Since the legalization of marijuana in Washington in 2012, there has been a significant increase in the number of drivers testing positive, often in combination with alcohol as well. These drivers pose a specific threat to others on the roads and if they are in a car accident, their marijuana use can be evidence against them.
Is there a "legal limit" for marijuana?
Washington State's Liquor and Cannabis Board (WSLCB) defines a legal maximum limit for “delta-9” THC levels at five nanograms per milliliter of blood (5 ng/mL). These levels serve to mark the baseline for driving under the influence (DUI) charges.
Under RCW 46.61.502, the state can charge an adult with DUI if:
- The driver has a THC concentration of five or higher in his blood within 2 hours of driving.
- The driver is under the influence of the drug alone or in combination with alcohol or other drugs.
Also under that statute, evidence of the blood level of anyone with a THC level greater than 0.00 may be used as evidence of a driver's being under the influence of or affected by marijuana usage.
“Green DUI” as Evidence of Negligence
Much like drunk driving, you can use driving under the influence of marijuana (sometimes referred to as a “green DUI”) as evidence of the other driver's negligence.
Every driver on the road has a duty to the other drivers and persons on the road to drive sober to preserve the safety of all. If a driver chooses to operate their vehicle under the influence of any substance that can impair their perceptions, reaction times, or processing speed, they are endangering not only themselves and their passengers but also others on the roads.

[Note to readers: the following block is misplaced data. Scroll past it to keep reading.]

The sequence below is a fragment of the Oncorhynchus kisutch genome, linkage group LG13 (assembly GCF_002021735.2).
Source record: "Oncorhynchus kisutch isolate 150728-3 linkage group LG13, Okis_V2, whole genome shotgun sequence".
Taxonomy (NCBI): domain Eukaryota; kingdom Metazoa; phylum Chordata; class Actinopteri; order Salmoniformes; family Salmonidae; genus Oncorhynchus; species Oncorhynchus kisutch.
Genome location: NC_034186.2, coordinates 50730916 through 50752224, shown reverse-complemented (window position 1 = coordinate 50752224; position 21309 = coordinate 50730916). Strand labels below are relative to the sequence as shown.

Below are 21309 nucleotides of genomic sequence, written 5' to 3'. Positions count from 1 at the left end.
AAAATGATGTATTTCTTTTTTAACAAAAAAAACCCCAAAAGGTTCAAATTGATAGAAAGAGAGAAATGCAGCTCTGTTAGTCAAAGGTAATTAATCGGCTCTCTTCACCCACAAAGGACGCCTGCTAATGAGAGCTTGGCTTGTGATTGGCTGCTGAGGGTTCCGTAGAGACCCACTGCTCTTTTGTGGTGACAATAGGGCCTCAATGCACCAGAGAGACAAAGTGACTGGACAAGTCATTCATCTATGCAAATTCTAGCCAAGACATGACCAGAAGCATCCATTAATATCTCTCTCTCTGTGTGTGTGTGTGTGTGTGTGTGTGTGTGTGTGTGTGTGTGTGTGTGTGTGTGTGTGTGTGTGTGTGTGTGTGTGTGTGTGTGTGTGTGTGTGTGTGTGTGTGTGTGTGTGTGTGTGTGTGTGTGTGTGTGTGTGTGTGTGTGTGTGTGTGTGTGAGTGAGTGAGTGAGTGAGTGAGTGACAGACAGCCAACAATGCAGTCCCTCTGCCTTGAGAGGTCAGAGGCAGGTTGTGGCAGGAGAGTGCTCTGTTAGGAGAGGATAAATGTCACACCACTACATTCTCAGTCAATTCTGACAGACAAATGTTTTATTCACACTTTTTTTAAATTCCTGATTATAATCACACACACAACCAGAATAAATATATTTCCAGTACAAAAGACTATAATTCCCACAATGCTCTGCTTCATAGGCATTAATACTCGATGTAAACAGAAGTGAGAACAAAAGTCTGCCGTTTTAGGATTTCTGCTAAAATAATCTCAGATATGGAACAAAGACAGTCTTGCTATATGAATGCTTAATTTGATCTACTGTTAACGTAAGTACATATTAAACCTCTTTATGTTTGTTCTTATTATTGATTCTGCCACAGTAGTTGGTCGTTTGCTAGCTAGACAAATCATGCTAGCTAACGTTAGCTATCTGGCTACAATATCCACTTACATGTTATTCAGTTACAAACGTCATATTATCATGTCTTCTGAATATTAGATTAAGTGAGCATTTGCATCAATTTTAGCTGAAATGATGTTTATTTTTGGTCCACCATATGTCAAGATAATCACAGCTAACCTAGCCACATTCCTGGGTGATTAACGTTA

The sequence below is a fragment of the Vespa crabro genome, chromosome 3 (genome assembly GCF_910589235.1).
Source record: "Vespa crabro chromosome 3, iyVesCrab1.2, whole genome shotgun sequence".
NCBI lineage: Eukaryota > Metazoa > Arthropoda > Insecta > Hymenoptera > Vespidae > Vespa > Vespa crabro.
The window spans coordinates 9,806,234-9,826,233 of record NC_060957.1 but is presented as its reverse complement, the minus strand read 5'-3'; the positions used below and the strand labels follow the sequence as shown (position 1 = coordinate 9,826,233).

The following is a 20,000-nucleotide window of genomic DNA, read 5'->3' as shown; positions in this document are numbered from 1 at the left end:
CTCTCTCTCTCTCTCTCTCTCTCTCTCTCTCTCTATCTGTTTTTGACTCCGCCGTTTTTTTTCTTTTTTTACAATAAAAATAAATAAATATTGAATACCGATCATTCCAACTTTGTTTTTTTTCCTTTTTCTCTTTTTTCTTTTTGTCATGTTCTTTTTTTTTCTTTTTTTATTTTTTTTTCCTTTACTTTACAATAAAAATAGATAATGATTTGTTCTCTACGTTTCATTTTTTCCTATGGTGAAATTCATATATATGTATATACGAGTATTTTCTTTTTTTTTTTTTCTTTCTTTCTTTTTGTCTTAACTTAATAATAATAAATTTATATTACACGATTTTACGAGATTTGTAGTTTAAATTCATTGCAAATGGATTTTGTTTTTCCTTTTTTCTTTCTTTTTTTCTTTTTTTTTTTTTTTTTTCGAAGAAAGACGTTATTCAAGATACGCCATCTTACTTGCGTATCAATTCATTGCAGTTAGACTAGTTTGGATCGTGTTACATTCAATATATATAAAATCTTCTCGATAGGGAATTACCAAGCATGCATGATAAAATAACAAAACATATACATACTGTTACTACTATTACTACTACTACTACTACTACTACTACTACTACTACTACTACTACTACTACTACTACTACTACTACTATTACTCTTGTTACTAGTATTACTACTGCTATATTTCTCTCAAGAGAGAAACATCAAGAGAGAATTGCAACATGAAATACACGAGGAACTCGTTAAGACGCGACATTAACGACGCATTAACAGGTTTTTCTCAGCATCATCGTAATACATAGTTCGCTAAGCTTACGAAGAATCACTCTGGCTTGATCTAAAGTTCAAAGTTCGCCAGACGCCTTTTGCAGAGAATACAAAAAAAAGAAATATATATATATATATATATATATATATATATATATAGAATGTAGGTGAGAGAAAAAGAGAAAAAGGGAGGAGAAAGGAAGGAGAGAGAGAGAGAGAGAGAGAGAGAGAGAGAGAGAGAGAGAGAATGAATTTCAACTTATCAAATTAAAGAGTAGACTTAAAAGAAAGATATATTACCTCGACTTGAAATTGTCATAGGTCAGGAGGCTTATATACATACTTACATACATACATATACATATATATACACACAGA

Negligence is a failure to uphold that duty to care. If another driver were to get into an accident with that impaired driver, she might be able to bring an action against that person for her injuries. The victim would need to prove:
- The driver under the influence had a duty of care (as all drivers do).
- The driver failed to uphold that duty by driving under the influence of marijuana (or any other mind-altering substance).
- The accident occurred because of the other party’s negligence.
- The claimant suffered injuries because of the accident and suffered damages.
If you or someone you love suffered injuries in an accident caused by an operator under the influence of marijuana, reach out to the car accident attorneys at Max Meyers Law PLLC. Contact us today at 425-399-7000 for legal advice and counsel.